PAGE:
Everyone puts on weight during the Christmas period


A promise is a promise, here are some pieces of advice gleaned during my last session with doctor Zermati, three days away from Christmas and all kind of looming banquets.

Wait, I say “advice” but don’t expect readymade solutions or magic tricks to “celebrate without putting on weight” or even “lose three kilos before festive season”. You have understood, that’s not how I do things, even less doctor Z.

Nevertheless on Monday, when we were reviewing – after one month without any appointment, thanks to imponderables that made me cancel twice – my food way of life[1], I confided to Mr. Z. my apprehension of the year end, synonymous of gorging.

— How will I manage to stop when I’m not hungry anymore? At home, usually, it’s fine, I more or less manage, I leave the table when I feel I’ve had my fill and no one asks me questions. But in a more festive context, it seems impossible to me.

— Actually, it is impossible. No one respects his or her hunger during this kind of occasion. You, not more than anybody else, rest assured. You must be realistic, most of the time, during Christmas Eve, you are full at the end of the aperitif. No one is still hungry when the turkey comes, after eating foie gras, salmon and oysters. However, no one usually leaves the table before the end. And you don’t want to do this, you’ll end up not being invited anywhere!

— Yes but then it means I’ll put on weight?

— Absolutely. Like the majority of invitees. Everyone put on one or two kilo during this period.

— Except that I usually put on twice as much and, guess what, I have a tendency to make them bear fruit. If Stock Exchange were as sure as my year end weight gain, Lehmann Brothers would still be with us.

— Not this year you’ll see.

— Barring a jump in the space-time and skipping the next week, I don’t see how.

— How? Simply by trusting re-gu-la-tion. Namely the days after Christmas Eve, you’ll listen to your hunger and without even realising it you’ll eat less, to compensate the overflow. But pay attention, it won’t happen over one day like for babies who can skip dinner if their snack was too copious. The older you grow, the more time is needed for regulation. As a result, don’t weight yourself the day after Christmas, unless you’re masochist. Wait for one week and you’ll see, everything will be fine.

— So I eat what I want, I don’t feel guilty and I won’t even put on weight?

— Basically … yes.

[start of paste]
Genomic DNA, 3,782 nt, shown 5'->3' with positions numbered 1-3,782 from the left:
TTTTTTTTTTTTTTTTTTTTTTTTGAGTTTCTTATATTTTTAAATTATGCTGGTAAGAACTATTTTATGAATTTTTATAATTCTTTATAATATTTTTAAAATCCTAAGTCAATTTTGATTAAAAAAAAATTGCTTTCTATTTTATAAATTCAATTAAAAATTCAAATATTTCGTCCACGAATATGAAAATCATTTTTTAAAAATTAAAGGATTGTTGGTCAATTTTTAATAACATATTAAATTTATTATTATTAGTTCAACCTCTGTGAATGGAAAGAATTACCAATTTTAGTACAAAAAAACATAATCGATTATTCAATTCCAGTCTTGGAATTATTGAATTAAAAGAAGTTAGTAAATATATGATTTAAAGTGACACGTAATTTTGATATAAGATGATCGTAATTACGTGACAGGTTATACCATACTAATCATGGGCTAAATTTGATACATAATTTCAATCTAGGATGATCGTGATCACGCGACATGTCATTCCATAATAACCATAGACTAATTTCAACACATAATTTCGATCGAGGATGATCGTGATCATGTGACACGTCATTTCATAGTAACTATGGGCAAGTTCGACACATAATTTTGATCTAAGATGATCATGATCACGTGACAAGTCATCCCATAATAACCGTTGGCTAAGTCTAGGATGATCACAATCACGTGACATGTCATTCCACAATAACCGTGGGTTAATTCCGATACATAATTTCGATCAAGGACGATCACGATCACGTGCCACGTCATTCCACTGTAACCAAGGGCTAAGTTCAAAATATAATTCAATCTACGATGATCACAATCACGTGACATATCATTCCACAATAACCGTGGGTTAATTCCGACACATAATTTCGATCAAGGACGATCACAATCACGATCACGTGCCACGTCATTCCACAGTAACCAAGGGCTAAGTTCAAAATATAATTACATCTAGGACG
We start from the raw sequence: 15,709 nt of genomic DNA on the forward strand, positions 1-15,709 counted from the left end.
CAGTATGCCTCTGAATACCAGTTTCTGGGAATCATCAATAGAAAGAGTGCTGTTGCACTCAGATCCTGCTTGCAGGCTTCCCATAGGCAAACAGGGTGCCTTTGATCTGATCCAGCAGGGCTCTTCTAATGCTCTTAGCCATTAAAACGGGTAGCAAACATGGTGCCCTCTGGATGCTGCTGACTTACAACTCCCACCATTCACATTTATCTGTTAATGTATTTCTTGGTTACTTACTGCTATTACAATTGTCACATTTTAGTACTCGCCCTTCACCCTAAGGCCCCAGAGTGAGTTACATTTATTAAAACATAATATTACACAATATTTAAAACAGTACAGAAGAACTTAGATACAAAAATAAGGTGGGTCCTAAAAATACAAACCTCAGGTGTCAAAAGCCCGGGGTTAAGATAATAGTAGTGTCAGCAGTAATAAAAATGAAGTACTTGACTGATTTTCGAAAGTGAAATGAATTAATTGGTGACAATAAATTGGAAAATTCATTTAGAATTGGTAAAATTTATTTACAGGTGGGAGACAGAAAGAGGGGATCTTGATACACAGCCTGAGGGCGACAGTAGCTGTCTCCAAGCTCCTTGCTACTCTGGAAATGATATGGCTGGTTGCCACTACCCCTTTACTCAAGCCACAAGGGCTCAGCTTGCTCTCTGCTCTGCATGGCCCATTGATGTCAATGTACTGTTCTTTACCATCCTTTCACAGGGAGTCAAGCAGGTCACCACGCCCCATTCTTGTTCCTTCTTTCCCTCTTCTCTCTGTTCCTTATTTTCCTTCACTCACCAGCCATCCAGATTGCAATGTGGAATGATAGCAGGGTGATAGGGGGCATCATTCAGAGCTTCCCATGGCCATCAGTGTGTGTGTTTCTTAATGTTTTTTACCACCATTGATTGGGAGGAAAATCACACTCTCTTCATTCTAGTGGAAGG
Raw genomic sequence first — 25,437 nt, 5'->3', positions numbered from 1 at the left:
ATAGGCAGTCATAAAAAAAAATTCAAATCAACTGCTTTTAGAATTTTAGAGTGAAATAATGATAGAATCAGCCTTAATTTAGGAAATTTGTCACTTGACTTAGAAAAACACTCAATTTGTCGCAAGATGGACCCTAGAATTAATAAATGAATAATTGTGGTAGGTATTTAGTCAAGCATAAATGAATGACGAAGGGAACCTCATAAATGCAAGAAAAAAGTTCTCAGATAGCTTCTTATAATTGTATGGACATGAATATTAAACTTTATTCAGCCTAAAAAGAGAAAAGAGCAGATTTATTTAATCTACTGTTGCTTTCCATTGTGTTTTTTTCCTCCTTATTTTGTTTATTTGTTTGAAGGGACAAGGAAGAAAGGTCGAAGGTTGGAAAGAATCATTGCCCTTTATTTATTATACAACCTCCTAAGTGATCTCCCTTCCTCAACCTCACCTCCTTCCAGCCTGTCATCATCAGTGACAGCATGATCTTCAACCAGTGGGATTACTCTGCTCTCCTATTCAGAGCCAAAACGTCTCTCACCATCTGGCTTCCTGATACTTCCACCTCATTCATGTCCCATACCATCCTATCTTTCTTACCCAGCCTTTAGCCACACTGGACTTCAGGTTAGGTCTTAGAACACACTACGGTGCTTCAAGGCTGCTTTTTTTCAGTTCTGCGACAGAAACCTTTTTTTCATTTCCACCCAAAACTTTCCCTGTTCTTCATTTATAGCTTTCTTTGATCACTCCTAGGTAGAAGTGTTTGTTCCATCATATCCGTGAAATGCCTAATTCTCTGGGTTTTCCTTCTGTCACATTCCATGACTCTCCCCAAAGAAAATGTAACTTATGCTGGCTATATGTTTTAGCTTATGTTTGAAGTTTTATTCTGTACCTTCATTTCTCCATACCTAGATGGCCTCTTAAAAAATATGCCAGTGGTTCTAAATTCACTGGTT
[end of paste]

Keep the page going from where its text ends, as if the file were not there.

— But still, don’t you have one or two tricks which could help me limit the damage, like a spoon of oil before the meal or an apple around 17h to get there without being hungry and thus avoid grabbing everything in front of me?

— Actually, it’s typically the kind of things you don’t want to do. When you’re about to eat your favorite dishes, it’s absurd to get there without being hungry, since, may I remind you, you don’t put on weight when you are hungry. So avoid having a snack just before.  Then, it could be useful to have an idea of the menu, so that you don’t gorge on foie gras when it’s actually just pre-dinner. The best is to make your hunger last as long as possible, it’s the principle of the sentence: “I’m keeping space for dessert”.

— So basically your two recommendations are: 1) Be hungry, 2) get insight on the menu in order to make your hunger last?

— You’re forgetting 3)

— Which is?

— Take pleasure and eat without guilt. Because you know what is gained today will be lost afterwards.

— Amen.

Well, Ok, this dialogue is slightly revised, but these three pieces of advice are authentic. And it’s buoyed by my loss of 8 kilos in three months and an half of zermating that I assure you one thing, it seems to be the good words. I add a 4) pay even more attention to taste during this festive season. Take time to enjoy the first bites, focus on flavors, try to compare two different smoked salmons, two foie gras or two oysters. Grasp the meal as a gustatory experience and not as orgy making you feel guilty.

Personally, I find the program rather…mouth watering.

Isn’t it?

With this, I wish you an amazing and tasteful festive season…

Edit: This session has been rich on several accounts, I will tell you in a future article, it’s now time for holidays…

Edit2: Yesterday we were talking about “Christmas” movies, “La Bûche[2]” is part of my classical list, not a master piece, but for sure a Christmas movie…

[1] TN: in English in the original text.

[2] TN: French movie from 1999 directed by Danièle Thompson. The ‘bûche’ is a traditional dessert in France during festive season.

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